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Fig. 3. Regulation of Rb phosphorylation and cdk2 and cdk4 expression by PMA. Wild-type or PMA-resistant K562 clones were treated for 24 h with or without PMA in the presence or absence of the MEK inhibitor PD098059, and the level of phosphorylated and total Rb protein (A) was analyzed by immunoblot as described in "Materials and Methods." The analysis was also carried out in synchronized cell cultures of both wild-type K562 and C1 cells treated with or without PMA. Both phosphorylated Rb (B) and the expression level of cdk2 and cdk4 (C) were analyzed.

 
PMA-resistant Cells Fail to Differentiate.
The phenotypic changes associated with PMA treatment of K562 cells are consistent with differentiation toward the megakaryocytic cell lineage (8) . It has been proposed that expression of the egr-1 gene mediates some of the differentiation-associated changes induced by PMA (10) . In addition, it has been demonstrated that CREB phosphorylation is associated with megakaryocyte differentiation (29) . Therefore, we studied the association between Egr-1 expression, CREB phosphorylation, and differentiation of both wild-type and PMA-resistant cells in response to PMA. As shown in Fig. 4ACitation , CREB phosphorylation is observed in both wild-type and PMA-resistant clones in response to PMA. This event is not blocked by the MEK inhibitor, a treatment that otherwise induces blockade of the PMA-induced differentiation of wild-type K562 cells. Similarly, the PMA-induced expression of Egr-1 is observed in both wild-type and PMA-resistant K562 cells. However, this induction is partially dependent on the activity of the MEK/MAPK pathway. The level of expression correlates with the degree of MEK inhibition, as judged by the level of activated MAPK (Fig. 4B)Citation .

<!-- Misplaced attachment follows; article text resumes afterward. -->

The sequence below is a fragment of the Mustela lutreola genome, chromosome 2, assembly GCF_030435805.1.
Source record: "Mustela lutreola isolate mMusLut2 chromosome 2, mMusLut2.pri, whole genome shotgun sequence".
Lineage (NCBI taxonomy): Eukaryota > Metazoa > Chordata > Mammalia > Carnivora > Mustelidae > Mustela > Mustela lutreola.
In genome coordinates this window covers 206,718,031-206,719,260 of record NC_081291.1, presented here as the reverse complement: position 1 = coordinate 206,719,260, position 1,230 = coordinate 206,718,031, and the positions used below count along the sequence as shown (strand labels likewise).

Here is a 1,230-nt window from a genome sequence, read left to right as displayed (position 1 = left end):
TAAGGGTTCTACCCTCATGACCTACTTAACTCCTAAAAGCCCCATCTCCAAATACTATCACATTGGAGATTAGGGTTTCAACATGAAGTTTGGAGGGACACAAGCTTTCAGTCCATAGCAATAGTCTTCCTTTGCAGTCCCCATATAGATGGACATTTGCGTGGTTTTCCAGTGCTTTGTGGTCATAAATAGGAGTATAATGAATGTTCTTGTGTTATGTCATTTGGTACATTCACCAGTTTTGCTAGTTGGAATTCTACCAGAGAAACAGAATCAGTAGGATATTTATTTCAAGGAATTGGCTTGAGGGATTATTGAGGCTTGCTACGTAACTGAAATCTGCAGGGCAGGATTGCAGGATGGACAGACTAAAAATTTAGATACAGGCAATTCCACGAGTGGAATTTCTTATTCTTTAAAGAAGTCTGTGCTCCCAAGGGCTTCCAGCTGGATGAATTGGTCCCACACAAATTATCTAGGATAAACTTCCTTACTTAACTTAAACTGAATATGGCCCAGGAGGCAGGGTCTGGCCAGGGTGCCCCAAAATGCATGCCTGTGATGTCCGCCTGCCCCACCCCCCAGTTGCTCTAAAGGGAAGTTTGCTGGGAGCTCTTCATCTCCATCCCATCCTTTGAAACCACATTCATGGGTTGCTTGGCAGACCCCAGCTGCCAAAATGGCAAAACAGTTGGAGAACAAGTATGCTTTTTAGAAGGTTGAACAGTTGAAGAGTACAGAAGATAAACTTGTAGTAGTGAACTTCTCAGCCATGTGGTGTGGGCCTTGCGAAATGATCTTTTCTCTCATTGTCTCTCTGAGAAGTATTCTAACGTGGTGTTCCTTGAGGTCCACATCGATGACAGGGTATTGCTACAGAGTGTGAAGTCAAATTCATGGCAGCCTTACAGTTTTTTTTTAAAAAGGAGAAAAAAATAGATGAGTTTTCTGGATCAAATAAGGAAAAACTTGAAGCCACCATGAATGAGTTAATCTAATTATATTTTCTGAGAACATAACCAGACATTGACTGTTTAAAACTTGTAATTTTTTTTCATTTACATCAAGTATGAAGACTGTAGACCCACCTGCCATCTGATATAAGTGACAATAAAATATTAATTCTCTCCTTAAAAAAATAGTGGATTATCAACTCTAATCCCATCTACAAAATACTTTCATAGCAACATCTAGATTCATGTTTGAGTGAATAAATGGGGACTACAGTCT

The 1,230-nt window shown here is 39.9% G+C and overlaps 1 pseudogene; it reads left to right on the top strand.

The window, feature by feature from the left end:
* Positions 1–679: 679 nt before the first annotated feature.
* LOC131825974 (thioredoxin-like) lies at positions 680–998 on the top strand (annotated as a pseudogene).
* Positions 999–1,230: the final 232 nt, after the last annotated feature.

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Fig. 4. PMA induced CREB phosphorylation or Egr-1 expression in wild-type or PMA-resistant K562 cells. Wild-type or PMA-resistant K562 cells were treated with or without PMA in the presence or absence of PD098059, and the degree of CREB phosphorylation (A) or the induction of Egr-1 expression (B) was analyzed as described in "Materials and Methods."